So the best alternative is to find a quiet corner to stand and crossing both hands over at the wrists and clasping them so that the backs of the hands face outwards. Slowly straighten the arms and draw them forwards in front of you with your head lowered. Keep the pressure pulling forwards until you can feel the stretch in the middle of your back. Hold for 20-30 seconds.

Lower back

Ah, the dreaded lower back and all its woes. It goes without saying that a professional photographer’s life will always involve a great deal of standing around and any ‘gentle exercise’ will be accompanied by lugging of heavy equipment to set up in various locations. And even if most of it is left in the car until needed it still has to be hauled out of there, which creates its own stresses on the back as it is rare to be able to lift it out at anything other than an awkward angle.

Despite the research on load distribution favouring two strap rucksacks to avoid postural shifts and resulting back pain 1,2 using a rucksack to transport your cameras and gear does not amount to easy access to the equipment and so is not always a practical option, particularly for wedding photography.

For carrying all the equipment many professional photographers therefore use belt systems, such as those from Lowepro, Kinesis and Thinktank, but care should be exercised to ensure that the belt fits correctly and doesn’t swing around too much when worn. You should also try not to load it too much and end up walking like John Wayne – or his horse as this can create torsional or twisting forces through the pelvis and lumbar spine and cause significant damage.

Of course, the most efficient path to spinal strength and stability will most notably come in the form of Pilates exercises and training and finding classes in your area may well have a phenomenal impact not only on the strength of your back but your general fitness and posture too. By training and strengthening your core muscles you enable your body to carry not only your own body weight more efficiently but also additional loads, without such a fear of injury.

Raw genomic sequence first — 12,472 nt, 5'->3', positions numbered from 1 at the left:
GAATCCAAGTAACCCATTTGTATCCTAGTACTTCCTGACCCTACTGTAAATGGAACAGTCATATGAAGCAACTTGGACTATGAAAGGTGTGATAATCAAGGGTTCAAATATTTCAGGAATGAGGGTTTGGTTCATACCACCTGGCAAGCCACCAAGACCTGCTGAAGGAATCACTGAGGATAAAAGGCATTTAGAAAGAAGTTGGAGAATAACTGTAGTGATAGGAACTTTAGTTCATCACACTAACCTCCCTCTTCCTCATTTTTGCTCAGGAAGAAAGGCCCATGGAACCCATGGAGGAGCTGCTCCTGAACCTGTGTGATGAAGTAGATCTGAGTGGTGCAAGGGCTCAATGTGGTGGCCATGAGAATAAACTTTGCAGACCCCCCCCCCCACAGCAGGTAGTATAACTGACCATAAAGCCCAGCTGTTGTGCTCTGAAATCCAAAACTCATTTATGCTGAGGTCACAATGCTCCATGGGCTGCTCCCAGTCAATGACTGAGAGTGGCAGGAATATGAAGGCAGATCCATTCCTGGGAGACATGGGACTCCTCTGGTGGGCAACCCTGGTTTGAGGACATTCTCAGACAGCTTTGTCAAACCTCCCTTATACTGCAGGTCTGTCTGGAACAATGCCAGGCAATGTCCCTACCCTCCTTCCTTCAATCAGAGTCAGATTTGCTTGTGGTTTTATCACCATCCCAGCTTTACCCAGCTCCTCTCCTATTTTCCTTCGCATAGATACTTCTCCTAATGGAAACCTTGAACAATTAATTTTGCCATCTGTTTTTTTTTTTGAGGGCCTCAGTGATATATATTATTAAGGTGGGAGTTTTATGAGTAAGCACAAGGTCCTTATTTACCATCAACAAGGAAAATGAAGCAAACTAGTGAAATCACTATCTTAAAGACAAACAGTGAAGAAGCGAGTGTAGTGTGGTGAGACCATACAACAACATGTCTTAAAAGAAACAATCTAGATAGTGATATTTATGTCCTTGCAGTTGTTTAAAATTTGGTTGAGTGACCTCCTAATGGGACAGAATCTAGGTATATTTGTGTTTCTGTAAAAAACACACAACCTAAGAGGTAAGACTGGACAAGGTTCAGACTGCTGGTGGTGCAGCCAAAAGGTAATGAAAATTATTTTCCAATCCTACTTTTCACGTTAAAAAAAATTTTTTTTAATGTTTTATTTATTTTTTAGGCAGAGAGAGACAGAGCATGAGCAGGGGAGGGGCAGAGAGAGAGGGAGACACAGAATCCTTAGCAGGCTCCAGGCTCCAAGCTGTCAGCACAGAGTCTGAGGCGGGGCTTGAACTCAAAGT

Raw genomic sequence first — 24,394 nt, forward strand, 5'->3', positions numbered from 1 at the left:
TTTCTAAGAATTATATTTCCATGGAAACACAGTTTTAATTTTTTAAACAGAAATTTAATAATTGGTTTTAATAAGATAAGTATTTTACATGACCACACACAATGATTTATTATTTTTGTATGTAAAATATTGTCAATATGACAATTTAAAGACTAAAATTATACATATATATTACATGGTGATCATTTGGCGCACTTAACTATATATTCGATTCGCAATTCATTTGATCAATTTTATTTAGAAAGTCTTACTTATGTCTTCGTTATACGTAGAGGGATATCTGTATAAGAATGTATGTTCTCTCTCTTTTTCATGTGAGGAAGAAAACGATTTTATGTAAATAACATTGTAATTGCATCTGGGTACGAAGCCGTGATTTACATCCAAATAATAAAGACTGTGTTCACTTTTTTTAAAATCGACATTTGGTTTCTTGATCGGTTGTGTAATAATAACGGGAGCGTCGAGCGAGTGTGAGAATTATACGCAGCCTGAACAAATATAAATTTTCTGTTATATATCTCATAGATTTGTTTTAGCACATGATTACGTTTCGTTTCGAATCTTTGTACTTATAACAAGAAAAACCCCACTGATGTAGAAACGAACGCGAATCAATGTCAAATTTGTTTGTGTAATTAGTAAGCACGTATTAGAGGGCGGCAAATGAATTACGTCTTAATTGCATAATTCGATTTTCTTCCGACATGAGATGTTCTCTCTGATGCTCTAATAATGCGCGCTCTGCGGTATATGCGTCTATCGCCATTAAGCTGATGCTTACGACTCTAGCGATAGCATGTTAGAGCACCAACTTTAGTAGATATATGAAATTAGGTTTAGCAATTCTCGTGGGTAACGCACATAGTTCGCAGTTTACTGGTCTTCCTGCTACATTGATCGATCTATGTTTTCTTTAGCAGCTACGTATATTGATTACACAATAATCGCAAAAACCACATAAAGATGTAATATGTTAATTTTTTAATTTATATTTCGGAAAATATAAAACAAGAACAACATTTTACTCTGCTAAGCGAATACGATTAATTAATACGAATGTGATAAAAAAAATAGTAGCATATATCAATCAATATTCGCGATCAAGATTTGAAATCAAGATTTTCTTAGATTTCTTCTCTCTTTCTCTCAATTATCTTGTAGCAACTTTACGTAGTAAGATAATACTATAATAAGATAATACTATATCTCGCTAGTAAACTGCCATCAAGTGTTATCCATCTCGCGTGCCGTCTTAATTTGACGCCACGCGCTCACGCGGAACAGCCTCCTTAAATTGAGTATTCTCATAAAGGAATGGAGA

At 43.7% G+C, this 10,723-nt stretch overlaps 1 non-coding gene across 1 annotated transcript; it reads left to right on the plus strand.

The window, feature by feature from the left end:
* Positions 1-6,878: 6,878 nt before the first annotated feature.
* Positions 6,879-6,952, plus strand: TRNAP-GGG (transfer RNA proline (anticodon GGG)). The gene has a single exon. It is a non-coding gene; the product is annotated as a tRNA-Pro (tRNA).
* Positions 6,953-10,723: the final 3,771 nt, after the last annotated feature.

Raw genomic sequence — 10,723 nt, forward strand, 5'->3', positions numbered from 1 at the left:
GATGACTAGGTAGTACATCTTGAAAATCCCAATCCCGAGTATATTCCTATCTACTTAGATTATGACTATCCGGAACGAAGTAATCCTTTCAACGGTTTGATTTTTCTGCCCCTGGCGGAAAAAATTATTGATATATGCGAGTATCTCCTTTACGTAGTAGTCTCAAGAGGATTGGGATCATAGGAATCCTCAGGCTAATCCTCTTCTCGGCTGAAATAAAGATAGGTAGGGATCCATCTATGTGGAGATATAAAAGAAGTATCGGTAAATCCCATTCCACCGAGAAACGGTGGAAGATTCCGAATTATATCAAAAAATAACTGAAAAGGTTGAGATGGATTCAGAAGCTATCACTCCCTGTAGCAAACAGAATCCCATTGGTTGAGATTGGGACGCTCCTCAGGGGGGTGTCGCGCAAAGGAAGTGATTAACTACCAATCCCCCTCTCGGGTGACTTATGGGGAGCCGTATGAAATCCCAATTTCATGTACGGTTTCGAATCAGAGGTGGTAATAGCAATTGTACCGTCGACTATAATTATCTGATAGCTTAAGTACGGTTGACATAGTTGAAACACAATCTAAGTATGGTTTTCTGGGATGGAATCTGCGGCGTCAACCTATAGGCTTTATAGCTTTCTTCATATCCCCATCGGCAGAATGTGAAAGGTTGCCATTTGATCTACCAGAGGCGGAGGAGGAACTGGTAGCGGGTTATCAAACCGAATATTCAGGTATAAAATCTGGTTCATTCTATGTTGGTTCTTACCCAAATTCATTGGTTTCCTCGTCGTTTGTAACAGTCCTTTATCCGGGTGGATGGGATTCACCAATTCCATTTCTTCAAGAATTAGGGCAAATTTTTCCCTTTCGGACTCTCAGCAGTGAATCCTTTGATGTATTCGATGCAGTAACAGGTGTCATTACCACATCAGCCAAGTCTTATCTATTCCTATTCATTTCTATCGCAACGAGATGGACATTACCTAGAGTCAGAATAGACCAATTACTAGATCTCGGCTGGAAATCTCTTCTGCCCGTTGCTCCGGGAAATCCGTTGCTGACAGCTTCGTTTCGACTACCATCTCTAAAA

A few key lower back exercises which can be carried out at the start or end of the day or several times throughout it as needed:

Trunk rotation

Standing with your feet hip width apart, cross your arms across your chest and, from the waist, slowly twist to the left keeping your hips facing forwards. Hold for 10 seconds then return to the starting position and repeat for the right side.

Toe touches

Standing with feet hip width apart, inhale and then slowly exhale, gently bending at the hips and lowering to the floor to touch it as far as possible with your fingertips. Stop when you feel a stretch through your hamstrings and lower back. Hold for 20 seconds then slowly return to the starting position.

Wall Roll

Standing against a wall with your knees bent, allow yourself to droop like a rag doll from your head downwards and allow your spine to slowly fold down away from the wall. Continue until you are hanging down to the floor. Allow yourself to remain there for a few seconds then slowly rise up again in the same, slow manner as you lowered.

Lateral flexion

Sitting upright, inhale and raise your left hand straight up in the air. Gently exhaling, bend over to the right until you can feel a stretch on the left side. Hold for 20 seconds then gently return to the starting position and repeat on the left side.

Standing cat stretch

Standing with your knees bent and your hands resting just above them, tighten your stomach muscles and round your back upwards. Hold for 20 seconds then allow your back to dip downwards. Repeat as many times as needed.

Keeping your back free of tension throughout the day is the best way to avoid an accumulation of aches and pains and to ensure that you keep your mind off your back and on what is on the other side of the camera.

So bullet points to remember…

  • Whether you pick up your camera occasionally or as a profession you will be unlikely to avoid physical stresses and aches.
  • Try to avoid using the camera neck strap for long periods at a time as it will put imense strain through your neck.
  • Try to take regular breaks throughout the day and use them to stretch your whole body.
  • If you regularly carry large amounts of equipment consider transporting it using a sling system or belt.
  • If keeping equipment in the car take care when lifting it out each time.
  • Never ignore existing or developing physical pains as even if they do not worsen they are likely to result in compensations and further problems.
  • Consider incorporating Pilates and sports massage into your free time to help to keep you “fit” for your photography passion as well as life.
References

1. Korovessis. P; Koureas. G; Zacharatos.S& Papazisis.Z. (2005). Backpacks, Back Pain, Sagittal Spinal Curves and Trunk Alignment in Adolescents: A Logistic and Multinomial Logistic Analysis. Spine.Vol.15. No.2.pp.247-255.

2. Macias, B.R; Murthy, G; Chambers, H; & Hargens, A. R. (2008) Asymmetric Loads and Pain Associated With Backpack Carrying by Children. Journal of Pediatric Orthopaedics. Vol.28. No.5. pp.512-517.